Washington’s False Promise in Afghanistan

One of the predominant rationales put forth by US civilian and military officials regarding the nature of the insurgency categorized as the Taliban in Afghanistan is that their support is derived from coercion.  Pronouncements from these officials stating this belief as objective truth are obediently parroted in media reports and repeated by politicians.  Yet, according to US Army General McChrystal, there is not enough support among Afghans for his proposed pacification effort in the Kandahar region of Afghanistan.  “When you go to protect people, the people have to want you to protect them,”  are the words McChrystal used when asked about why he was delaying the proposed operation.  In other words, the Afghans do not see the US military as its protector and want nothing to do with them and their plans.

While one must acknowledge that McChrystal’s honesty is a welcome rarity from the Pentagon, the more appropriate question is how long will it be before Washington decides that it doesn’t really care whether or not it has Afghan support and launches its Kandahar operation anyhow.  After all, there is a supposed deadline in 2011 that McChrystal is operating under that requires him to be able to at least say things are different for Washington in Afghanistan than they were in summer 2009.  Of course, that deadline becomes more nebulous by the week, just like those deadlines always do without popular pressure in the US demanding an end to a particular military operation.

Let’s go back to that recruitment by coercion supposition that the Pentagon is  operating on at least in public.  Despite the seeming impossibility of a recruitment effort based primarily on coercion to raise a devoted guerrilla force capable not only of survival for ten years under fire, but also of expanding its reach and numbers, that is exactly what Washington wants us to believe is occurring with the Taliban.  It’s as if the military and political establishment found an old playbook from the 1960s, scribbled out the words “Viet Cong” and replaced them with “the Taliban.”  For example, here’s a quote from a CIA cable dated October 5, 1961.

The Viet Cong live upon locally produced food which they either grow themselves or levy upon villages. They meet most of their currency needs by taxing areas under their control, by robbery, or by blackmail.

Newspaper accounts that reported on the war echoed this interpretation of events in southern Vietnam.  Stories of torture and execution style shootings by Viet Cong cadre were given as reasons for Vietnamese support for the National Liberation Front (NLF).  The refusal or inability of the Pentagon and its supporters to see and understand that the bombing raids, search and destroy missions, and the removal of entire populations from villages under Operation Phoenix by US troops made any such transgressions by the NLF forces minor by comparison.

Other  misunderstandings were of a more philosophical nature.  In a column on February 2, 1968, while the Tet offensive raged on, New York Times columnist James Reston described the men and women fighting for the NLF as essentially suicidal given the armed might arrayed against them and wondered when these “men (and women) whose religion teaches them that death is preferable to life” would come to their sense and accept the greater power of Washington’s forces.  When one reads articles speculating as to the motivations of the Afghan insurgents (or the Iraqis in that unresolved war of the very recent past), a phrase about “seventy virgins” is never far from being repeated.  Without getting into a debate about whether or not Buddhism or Islam teaches that death is preferable to life any more than Christianity does, this barely qualifies as motivation to leave one’s family just to go and fight other people.  Indeed, perhaps the motivation has much more to do with the desire to chase invaders from your village and homeland.  or maybe you just want to battle those who have killed your family members.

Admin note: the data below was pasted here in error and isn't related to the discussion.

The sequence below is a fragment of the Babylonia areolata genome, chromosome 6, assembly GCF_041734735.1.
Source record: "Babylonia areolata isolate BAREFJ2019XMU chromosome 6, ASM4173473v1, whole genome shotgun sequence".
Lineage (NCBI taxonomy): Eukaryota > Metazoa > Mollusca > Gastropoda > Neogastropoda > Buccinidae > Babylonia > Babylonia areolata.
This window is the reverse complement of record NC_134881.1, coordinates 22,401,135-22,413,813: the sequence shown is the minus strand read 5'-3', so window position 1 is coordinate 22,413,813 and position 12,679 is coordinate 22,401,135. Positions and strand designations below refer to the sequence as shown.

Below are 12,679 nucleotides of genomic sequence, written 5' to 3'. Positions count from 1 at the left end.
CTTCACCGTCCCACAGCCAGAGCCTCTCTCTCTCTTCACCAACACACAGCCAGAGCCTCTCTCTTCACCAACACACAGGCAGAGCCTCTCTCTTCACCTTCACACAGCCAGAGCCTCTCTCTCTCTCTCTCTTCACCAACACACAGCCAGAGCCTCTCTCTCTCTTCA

There is a current of thought in the United States that believes Washington had its chance in the early months of the Afghan occupation to achieve its goal of an obedient Afghan nation.  According to this line of reasoning, Washington failed because the Bush White House invaded Iraq. leaving its mission to founder in Afghanistan.  I am unconvinced of this argument’s veracity.  After all, the stated intention of the invasion of Afghanistan was the capture of Bin Laden and the destruction of the Taliban.  The invasion did not achieve either of these stated goals and the years since that day in October 2001 when the troops first landed have erased much of the memory of those goals.  Instead, the world has watched while foreign militaries under the direction of the Pentagon have attempted to create a client state whose real leadership is in Washington, DC.  Meanwhile, the continued failure of the US to perceive the elements of the Afghan insurgency as homegrown forces intent on keeping the invaders out of their homes and villages insures its continued inability to achieve its goal of pacifying the Afghan people under a government chosen by Washington.

RON JACOBS is author of The Way the Wind Blew: a history of the Weather Underground, which is just republished by Verso. Jacobs’ essay on Big Bill Broonzy is featured in CounterPunch’s collection on music, art and sex, Serpents in the Garden. His first novel, Short Order Frame Up, is published by Mainstay Press. He can be reached at: rjacobs3625@charter.net





Ron Jacobs is the author of Daydream Sunset: Sixties Counterculture in the Seventies published by CounterPunch Books. He has a new book, titled Nowhere Land: Journeys Through a Broken Nation coming out in Spring 2024.   He lives in Vermont. He can be reached at: ronj1955@gmail.com